Waterfall is dead.
Design and development are best done in parallel. Don’t do go through a hundred rounds of design revisions before putting something in code. I typically make the broadest stroke possible and then get that into a form where you can test. How fast you can learn what works is way more important than whether that blue should be #3f97ec or #bbdaf8. You should be releasing a new web version as fast as possible. 1 week cycles are best.
Monday — User Stories
Team: User story and group sketching. Use paper, not white boards. Have everyone including engineers design their own version. (no copying!). This is a great time to think about What If We….?
Designers: This is playtime. This where you can prove your value to the company and think of amazing beautiful things.
Engineers: Resist the urge to find holes. Today is all about what is possible. Edge cases are debbie downers.
Product Managers: You must understand and own the user problem. It’s your job to disseminate how this is important to your business and how it can help grow key metrics. It’s not your job necessarily to dictate how a feature should work.
Tuesday — Wireframes and HTML sketching
Wireframes should be used to get the flow right. HTML sketches are extremely simple, just so that engineering can get an idea of what it might require.
Designers: Broad strokes. Nail basic type, button and imagery. Don’t get it perfect, get it to a point where it makes sense to someone other than you.
Engineers: How can you build this quickest? How can you build this thoroughly? Resist the urge to over architect because no one knows yet if this feature is a keeper. Think about edge cases but remember the 80/20 rule. 80% of the time, nobody gives a fuck about edge cases.
Product Managers: Keep your team focused on getting quick results that you can validate. Think about the next iteration as well as the current. Don’t think about iterations 2 down from now.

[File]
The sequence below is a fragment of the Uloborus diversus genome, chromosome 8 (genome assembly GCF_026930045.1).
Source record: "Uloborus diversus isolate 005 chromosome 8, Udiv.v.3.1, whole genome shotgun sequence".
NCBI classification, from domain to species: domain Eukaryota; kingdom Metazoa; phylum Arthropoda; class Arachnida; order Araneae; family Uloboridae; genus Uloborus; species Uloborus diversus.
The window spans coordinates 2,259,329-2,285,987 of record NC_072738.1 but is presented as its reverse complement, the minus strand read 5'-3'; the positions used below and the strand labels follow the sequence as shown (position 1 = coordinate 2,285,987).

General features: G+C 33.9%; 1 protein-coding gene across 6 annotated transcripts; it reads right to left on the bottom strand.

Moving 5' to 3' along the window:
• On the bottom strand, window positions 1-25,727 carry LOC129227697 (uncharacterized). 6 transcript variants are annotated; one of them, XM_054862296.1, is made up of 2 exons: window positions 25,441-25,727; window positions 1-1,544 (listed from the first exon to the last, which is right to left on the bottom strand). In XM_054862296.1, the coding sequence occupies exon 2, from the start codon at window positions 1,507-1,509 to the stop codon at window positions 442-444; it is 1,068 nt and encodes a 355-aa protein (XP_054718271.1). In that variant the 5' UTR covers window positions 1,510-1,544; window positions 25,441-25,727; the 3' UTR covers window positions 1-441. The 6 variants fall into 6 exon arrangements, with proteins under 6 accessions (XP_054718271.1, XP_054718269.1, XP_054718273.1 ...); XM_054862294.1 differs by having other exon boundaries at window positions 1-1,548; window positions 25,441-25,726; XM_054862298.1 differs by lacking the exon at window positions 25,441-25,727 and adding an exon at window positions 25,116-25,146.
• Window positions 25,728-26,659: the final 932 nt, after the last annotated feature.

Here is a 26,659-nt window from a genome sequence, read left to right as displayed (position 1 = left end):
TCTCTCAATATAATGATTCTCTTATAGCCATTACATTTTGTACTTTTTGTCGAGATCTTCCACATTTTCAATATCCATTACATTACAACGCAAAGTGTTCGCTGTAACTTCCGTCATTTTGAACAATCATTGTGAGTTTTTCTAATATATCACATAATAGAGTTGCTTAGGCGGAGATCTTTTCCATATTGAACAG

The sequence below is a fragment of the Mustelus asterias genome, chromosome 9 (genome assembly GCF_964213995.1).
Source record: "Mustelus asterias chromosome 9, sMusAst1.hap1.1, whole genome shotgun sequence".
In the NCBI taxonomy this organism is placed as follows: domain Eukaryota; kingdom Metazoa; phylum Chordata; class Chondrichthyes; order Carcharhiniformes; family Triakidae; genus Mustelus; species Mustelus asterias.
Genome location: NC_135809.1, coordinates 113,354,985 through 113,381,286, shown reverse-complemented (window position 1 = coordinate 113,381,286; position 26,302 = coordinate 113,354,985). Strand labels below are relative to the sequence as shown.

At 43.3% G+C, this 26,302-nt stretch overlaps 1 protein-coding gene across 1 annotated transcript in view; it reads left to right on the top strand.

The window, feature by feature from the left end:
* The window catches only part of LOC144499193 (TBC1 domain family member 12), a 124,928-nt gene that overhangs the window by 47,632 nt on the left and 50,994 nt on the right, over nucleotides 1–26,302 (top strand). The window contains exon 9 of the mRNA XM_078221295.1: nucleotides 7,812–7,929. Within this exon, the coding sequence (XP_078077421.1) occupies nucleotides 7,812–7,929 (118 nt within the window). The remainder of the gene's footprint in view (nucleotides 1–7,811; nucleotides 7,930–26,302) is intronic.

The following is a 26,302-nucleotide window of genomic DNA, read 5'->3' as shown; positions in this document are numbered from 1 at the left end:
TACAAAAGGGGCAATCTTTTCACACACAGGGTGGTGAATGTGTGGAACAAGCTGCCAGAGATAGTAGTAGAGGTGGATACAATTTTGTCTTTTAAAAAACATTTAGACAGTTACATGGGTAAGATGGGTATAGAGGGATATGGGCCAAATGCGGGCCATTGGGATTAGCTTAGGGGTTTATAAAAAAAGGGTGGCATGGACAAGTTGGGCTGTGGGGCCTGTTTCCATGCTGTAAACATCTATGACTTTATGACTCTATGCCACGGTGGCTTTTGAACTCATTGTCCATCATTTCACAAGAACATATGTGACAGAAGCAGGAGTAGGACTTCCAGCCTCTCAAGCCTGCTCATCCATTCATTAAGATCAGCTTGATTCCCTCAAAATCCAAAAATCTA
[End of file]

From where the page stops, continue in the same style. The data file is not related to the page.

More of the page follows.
Wednesday — Prototype & Test.
Get a flow in Invision with wireframes or if your framework supports it, right on your web site.
Engineers: Should have modeling and API work done as this point. Get your TDD on. How will migrations work for existing users? This is where you prove your value to the company. You are crazy smart and thorough.
Designers: Refine. Get your CSS tight. (uh you don’t CSS bro? lame.) Validate all states. Think about error cases. You should be at least in revision 10 of your comps and those comps should be tight by now.
Product Managers: User test. Ask 5 coworkers to try it out. Fix the small issues, and think about whether the big ones are worth worrying about.
Thursday — Beta Release
Get it out to as many people as possible (100-1000). Gather feedback.
Engineers: Fix the stupid bugs. Prioritize the major ones.This is a terrible time to ask What if We?? Feature Creep warning.
Designers: How will you market your awesome new feature? What’s the 3 headlines that make it clear how valuable this feature is to the world? Take screenshots. Don’t post them on Dribbble artistically angled you douche.
Product Managers: Seriously, don’t say What if We??. Get that shit out the door. Product Managers who get teams to ship are 100x more valuable than Product Managers who say What if. This is where you prove your value to the company.
Friday — QA/Code Review
Never release anything on a Friday. I like to go home at a reasonable time. Spend time doing QA/Code review. Resist the urge to refactor unless you are sure you can get it done today. Always release on a Monday or a Tuesday. The weekend works wonders to mull things over.
Designers: Buy the Engineers a drink.
Engineers: Buy the Designers a drink.
Product Managers: Buy everyone a drink. Go home sober and work on your metrics and analytics you little nerd.
The Following Monday — Release
Turn off email. Open your analytics and tail the server. Focus on only deployment.
You have backups right? Shit will go wrong. Don’t stress, now is the fun part. Think of it like a game, how many fires can you put out before your hair turns grey?
Ha just kidding. With all the TDD and user validation things should actually go smooth.The best releases aren’t a big deal.Oh it’s up? Nice job team. Now repeat.
If your web/mobile business can’t release on a 1 week cycle you will be shot dead by competitors who can. It’s 2013 people, we’re at ludicrous speed.
It’s not first to market, it’s first to best revision
You won’t get it right the first time. But you will get it right if you user test and iterate constantly. Don’t worry if your competitors release a similar feature. Learn from their mistakes and make yours better. Your first release should be good enough, but your next release should be amazing.
Myspace came first, remember that.